❮Read❯ ➯ The King's Sister ➳ Author Anne O'Brien – Peakpopa.info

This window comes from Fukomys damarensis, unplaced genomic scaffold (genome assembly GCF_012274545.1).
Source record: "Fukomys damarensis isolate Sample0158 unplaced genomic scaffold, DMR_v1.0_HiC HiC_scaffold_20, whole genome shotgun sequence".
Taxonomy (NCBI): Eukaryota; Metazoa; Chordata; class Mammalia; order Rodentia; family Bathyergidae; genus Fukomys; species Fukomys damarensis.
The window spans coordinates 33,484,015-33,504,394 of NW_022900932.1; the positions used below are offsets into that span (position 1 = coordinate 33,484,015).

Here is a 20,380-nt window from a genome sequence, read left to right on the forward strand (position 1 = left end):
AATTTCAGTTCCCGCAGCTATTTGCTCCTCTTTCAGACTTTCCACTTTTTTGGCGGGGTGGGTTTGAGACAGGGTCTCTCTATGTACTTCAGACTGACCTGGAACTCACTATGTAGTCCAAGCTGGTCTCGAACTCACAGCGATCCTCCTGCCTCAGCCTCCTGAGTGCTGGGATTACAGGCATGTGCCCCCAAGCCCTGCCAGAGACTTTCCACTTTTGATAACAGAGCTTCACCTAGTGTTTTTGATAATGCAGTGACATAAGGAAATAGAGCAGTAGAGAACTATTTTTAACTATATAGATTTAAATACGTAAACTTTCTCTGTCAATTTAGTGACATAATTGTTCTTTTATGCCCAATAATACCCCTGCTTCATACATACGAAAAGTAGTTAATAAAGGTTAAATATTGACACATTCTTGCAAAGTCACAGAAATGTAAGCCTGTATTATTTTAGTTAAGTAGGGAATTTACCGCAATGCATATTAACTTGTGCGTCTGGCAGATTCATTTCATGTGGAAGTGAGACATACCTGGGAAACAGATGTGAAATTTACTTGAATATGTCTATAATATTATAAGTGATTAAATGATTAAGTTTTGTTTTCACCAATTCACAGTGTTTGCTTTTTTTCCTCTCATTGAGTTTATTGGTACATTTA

Daughter Of John Of Gaunt, Sister To The Future King Henry IV, Elizabeth Of Lancaster Has Learned The Shrewd Tricks Of The Court From England S Most Powerful Men In A Time Of Political Turmoil, Allegiance To Family Is Everything A Plantagenet Princess Should Never Defy Her Father S Wishes Yet Headstrong Elizabeth Refuses To Bow To The Fate Of A Strategic Marriage Rejecting Her Duty, Elizabeth Weds The Charming And Ruthlessly Ambitious Sir John Holland Duke Of Exeter, Half Brother To King Richard II And The One Man She Has Always Wanted But Defiance Can Come At A Price Elizabeth S Brother Henry Has Seized The Throne Her Husband, Confident To The Usurped Richard, Masterminds A Secret Plot Against The New King Trapped In A Dangerous Web, Elizabeth Must Make A Choice Defy The King And Betray Her Family Or Condemn Her Husband And Send Him To His Death Sister Wife Traitor She Holds The Fate Of England In Her Hands Elizabeth of Lancaster is Henry of Lancaster later Henry IV sister.Married to a child when she was only 17, she falls for Richard II s half brother Sir John Holland So far, so soap opera.The marriage to the child Earl of Pembroke is annulled and Elizabeth marries Sir John.Those of you who know your medieval history knows what happens next Richard banishes Henry, first for a period of years and later for life, and Henry returns to claim his rights.This novel deals with his sister and how she copes with things, caught, as she is, between her brother and her husband, a man whose naturally inclination is to support his own brother.Well written and researched, The King s Sister is an excellent read.Highly recommended. Elizabeth of Lancaster is cousin to the King It is her place to marry well and to make the right connections for her father, John of Gaunt But Elizabeth is headstrong and spoilt and wants to make her own future so she marries the King s half brother, John Holland, instead But when her brother Henry comes to claim the throne, Elizabeth must make a terrible choice Which side of her family should she choose I have lived in Lancashire for the past 12 years so I felt an affinity with the Plantaganets and thought I would really enjoy a novel about their exploits I might still do that, but I am afraid I didn t enjoy this one at all ELizabeth, the character around whom the whole story revolves is a distinctly unpleasant and tedious character She isn t a villain, with all the intrigue and interest which a character of that ilk can generate, she s just a thoughly self centred and unpleasant individual.Even sadly, it s not as if any of the other characters in the novel are pleasant or endearing It might actually be that we don t get the chance to know them intimately enough since the book races through scenes with minute and pointless detail without fleshing out the characters in any way I don t feel I know any of them any better than when I started it and sadly, I just don t want to This was not a novel for me and I would be very surprised to find the audience it did appeal to An idea of great promise, very poorly executed I would not recommend this book at all. Elizabeth of Lancaster, John of Gaunt s younger daughter, was quite a woman Anne O Brien s The King s Sister relates the life of this strong woman Elizabeth, a Plantagenet princess married three times, and she had six children with her second husband and two with her third, but the time period within she lived was a time of great political turmoil Elizabeth finds herself placed inhe middle between her husband and her king who happens to be her younger brother, Henry Bolingbroke Henry IV in the year 1399 The reason for this is until 1399 her cousin, Richard II, is her husband s half brother, is king, a very young king, who appears to resent guidance from his royal uncles other advisors As he reaches his majority, Richard II begins to make poor political decisions which seem to be emotional rather than thoughtful He alienates his cousin, Henry Bolingbroke, and even exiles him for life Henry returns to England to fight for what is rightfully his, Richard is captured, flees, and resigns all of his authority Then Henry is proclaimed king, and Elizabeth s husband stands by his half brother, Richard, which is a threat to Henry IV All that takes place the pain, sorrow, and death come alive with Ms O Brien s dynamic writing I felt as though I was at court and not reading about it 4.5 5 stars The King s Sister is the third book of Anne O Brien s that I have read with the other two being the King s Concubine and the Scandalous Duchess This is the story of Elizabeth of Lancaster, the daughter of John of Gaunt, third son of King Edward III, and his first wife Blanche of Lancaster Her full siblings include the future Lancastrian King Henry IV and Philippa, Queen of Portugal Her half siblings the Beauforts, the children of John s mistress and eventual third wife Katherine Sywnford and Catalina, the daughter of John s second wife Constance of Castile make no appearance and are rarely even mentioned in passing This struck me as odd, did her other siblings make no impression on Elizabeth s life Also, no explanation was given for their absence despite the prominence of Katherine and Constance The King s Sister is the story of Elizabeth, primarily her tumultuous romance with the dashing John Holland, Duke of Exeter and maternal half brother to King Richard II Elizabeth is introduced as a flighty, indulged and rather spoilt young woman whose reaction to being married to the eight year old John Hastings, Earl of Pembroke is melodramatic and highly childish From the beginning, Elizabeth is a self absorbed and selfish noblewoman, who descends into frequent bouts of woe is me tirades and rallies against her supposedly unjust marriage to Pembroke Therein lies the crux of the King s Sister Anne O Brien s are historical romances rather then historical fiction Her heroines are focused on their love lives, not on the politics and social upheaval that characterises their era of history The King s Sister is no exception to this and romance is what makes Elizabeth s world go round Romance consumes Elizabeth s life, from the moment she discovers her marriage to a child heir and to her meeting with the future love of her life, John Holland It is her primary thought and her driving motivation Other characters often attempt to remind Elizabeth of the politics and court intrigue that plague King Richard II s reign But all of this potential is squandered when the forbidden romance between Elizabeth and Holland is flares into existence and soon takes over as the main story line And never lets go That isn t to say that there are not other events and occurrences that have influence over Elizabeth and her life The ineptitude of King Richard is emphasised, the power that John of Gaunt wields over England is immense but often challenged by jealous courtiers, the futile war over the Castilian succession in Spain is mentioned, the plot to destroy King Henry IV and reinstate Richard has colossal implications for England and Elizabeth and the threats facing Henry in his early years are duly fleshed upon in some detail But Elizabeth is steadfast in her determination to see her romance with Holland as the pinnacle of her life s achievement Everything else in her life is pushed to the background where John Holland is concerned To her, Holland is the sun and all else must learn to orbit around him or be burnt The relationship between Elizabeth and Holland is passionate yet lacking real chemistry, loyal yet secrets fester between the two and unstable yet loving It is the typical Mills and Boons ware Forbidden courtship, supposed magnetic chemistry, secret trysts, irate fathers, hasty weddings, happy marriages and boisterous children abound in the King s Sister making for a highly romantic yet unrealistic affair Elizabeth is especially difficult to like as a character She is spoilt, wilful and arrogant She has little regard for her actions or the consequences that follow It is only in her later years that she is forced to mature, that she finally becomes shrewd and politically savvy John Holland, oddly, was my second favourite character He was brash, proud, pragmatic, insightful, determined and loyal He never swerved from a painful decision and remained loyal to Richard despite the risks The only thing I disliked was his rampant romantic monologues that were at times completely illogical and ridiculous at the best of times Richard II is portrayed as vain and insecure, a man bent on earning fear and respect but lacking the means and will to achieve it His fall was partly his own fault King Henry IV was my favourite I found him refreshing and honest A proud man, determined to regain his inheritance yet cynical enough to have threats done away with the utmost ruthlessness with no moral qualms Personally, I think if the King s Sister had instead focused the relationship between Elizabeth and Henry it would have been a superior book A missed opportunity IMHO The historical detail, as in the other O Brien books, is light Very light Often there is little shown besides the mention of clothes and tournaments Facts are kept simple and are not elaborated upon Only a very vague portrait of the Middle Ages is given and this only takes away from the book s enjoyment value All in all, I would rate this novel a 6 10 Well written, with mildly engaging characters, superfluous historical detail and riddled with melodramatic romance, the King s Sister will probably appeal to fans of romance while disappointing historical fiction aficionados. Anne O Brien just kills me.I thought that this novel fell into two very distinctive portions The first was the wooing and falling in love stage of the novel There was little action in this half of the novel from a political standpoint, therefore the romance and the development of John and Elizabeth was central Unfortunately I did not warm to Elizabeth, she was selfish and vain and I hoped that she would eventually develop into a woman rather than this spoiled child Retrospectively I wish that this first half would have been Book 1 and written from the viewpoint of John Holland He was passionate about Elizabeth and doggedly pursued her despite all political and personal obstacles I wish we could have felt this from his point of view because it wasn t well translated with Elizabeth as our narrator In fact at times, I felt only a tense anger between John and Elizabeth Their conversations were so often made in anger, frustration and hatred and it ruined the wooing that John was so intent on I found this portion of the novel lacking, and very nearly stopped reading the novel altogether The whole section went on for far too long, as previously mentioned, there was little action and I would much rather have been reading about their relationship post marriage.As it happens, I was vastly pleased that I had forged on Feeling much like a stubborn Plantagenet woman myself, to be honest The second half was really from the point that political action begins to affect the relationship between John and Elizabeth In this portion of the novel their love is tangible, and so emotionally affecting to read The tensions radiating from political turmoil are beginning to affect them and you have a wondrous sense of foreboding as you read, a mounting tension that was so lacking in the first half of the novel I feel that Elizabeth has grown into a mature role as wife and mother and she becomes a much likable narrator Her feelings for John, and his for her, are evident in every conversation, even in angry political disputes I hated John for sacrificing that bond in the name of loyalty to Richard, who had so frequently cast his brother off, and yet I sobbed throughout the entirety of his imprisonment, death and through Elizabeth s subsequent grief because I missed him so much, and mourned his loss as a character Elizabeth became a strong woman in this isolation and fought for her children and husband proudly, even if she did still display these shows of vain selfishness I hated her for supporting her brother over her bond with John but appreciated that it tore her apart to choose anyone but her love Though their love was a deep bond, it was not enough.Every time I thought about Elizabeth and John saying goodbye to each other, and then her knowing that he was dead, my stomach made this awful flop as though I too were grieving When I read his letter of forgiveness, I nearly worked my way through a box of tissues It takes a superb writing talent to be able to affect a reader so emotionally and I absolutely applaud that I don t know whether it is because this is based on real people and real events, that you almost believe that it is fact, which makes it all the tangible.Overall I think that the whole novel needed to be slim lined because there was a lot of waffle in the first half of the book that almost put me off, but I could recommend sticking with it because it was an absolute experience reading the development of Elizabeth and John as a married couple, torn apart by familial loyalty but desperately in love. Elizabeth of Lancaster is the formidable daughter of John of Gaunt, and as such inherits the pride and arrogance of the great Plantagenet dynasty Rejecting a marriage to John Hastings, the juvenile Earl of Pembroke, Elizabeth flouts convention to marry the ruthlessly ambitious, Sir John Holland, Duke of Exeter, who is half brother to the King Richard II The marriage is passionate, volatile and not without danger However, disobedience comes at a price, and the rebellious nature of Elizabeth s husband ensures that the marriage is both dynastically and emotionally flawed from the very start Being close to the crown is to play with fire and as the brothers, sisters and cousins in this deadly game of thrones continue to play out their petty dynastic dramas, Elizabeth of Lancaster must act as a political shield, in order to keep both her husband and brother from committing the ultimate betrayal In history books, Elizabeth of Lancaster, is portrayed as a shadowy figure caught on the periphery of royalty, but her Plantagenet connections to both King Richard II and King Henry IV ensured her a prominent role in the history of England, and it is commendable that her story is told by an author who handles both her character, and the time in which she lived, with remarkable sensitivity There is danger and intrigue in abundance and yet the shadow of loss seems to follow Elizabeth around and I felt immense sympathy for her I was less enamoured of her husband, who I felt let her down, but as is the way with historical fiction, nothing can be done about the eventual outcome.There is no doubt that the author has captured this genre of historical romance, her books are delightfully readable, not just with a good dollop of romance to keep you entertained, but also with a wealth of factual detail which helps to connect the story accurately into time and place Impeccably researched and with a fine eye for historical accuracy, the characters really come to life As the drama of their complex lives start to unfold, it becomes obvious that life at the royal court, in the fourteenth century, was fraught with the threats and menace of a dark and dangerous time The consequences of this deadly manoeuvring for supremacy would, of course, tear the Plantagenet family apart for generations. This is better than The Queen s Choice which I read last week and is recently published I had not intended to read by this author because of that book but had already ordered it from the library, where it arrived tout de suite so I read it.It s a bit of a stretch to call it biographical fiction because, as the author acknowledges, little is known about Elizabeth of Lancaster, daughter of John of Gaunt She is on record as being spirited so I guess depicting her as a feisty woman is, in this case, reasonable.The story depicts her alleged choice between loyalty to husband or family over the taking of the throne by Henry IV, her brother, that dilemma being occasioned by her husband, John Holland, being brother to the deposed Richard II an older brother of Joan of Kent s prior marriage to Thomas Holland she later married Edward, the Black Prince he attempted rebellion on his brother s behalf.More is known about John Holland than about Elizabeth he was a man, dear , thus most of it is frankly made up around details known about him The marriage is presented as a passionate romance leading to the dilemma this is naturally fictional and Elizabeth may never have seen any dilemma but held first loyalty to her own family OR she may never have known about his plot the Epiphany Uprising the story presupposes that he told her.History records that she remarried shortly after his execution and, though the book describes her reluctance to marry at Henry IVs request history suggests that she married at her own choice, causing scandal by doing so without Henry s permission and that her third husband, John Cornwall, was arrested for marrying her This rather suggests that the great romance between Elizabeth and John Holland did not occur as depicted in this novel.All that aside, this was very readable and historically not too annoying as to context of time so I will try a third I am very interested in the period covered and it looks like she has given John of Gaunt some attention Watch this space A little too much historical romance and not enough historical fact, for my liking When I started this book my knowledge of Elizabeth of Lancaster was close to non existent I knew that she was the daughter of John of Gaunt, one of the most powerful figures in Plantagenet England, and that was about it The King s Sister therefore filled in most of the blanks surrounding her life for me and I found the novel to be an interesting and informative read As a young woman, Elizabeth was betrothed to John Hastings, a mere child, but she longed to wed Sir John Holland, a handsome and charismatic courtier whom she passionately adored The love story between them forms the bulk of the book and Anne O Brien has done a great job in bringing them so vividly to life Other events in the historical record sometimes felt a little glossed over but that could ve been because information on them is scanty or Elizabeth s role uncertain Either way the flow of the book was not much affected.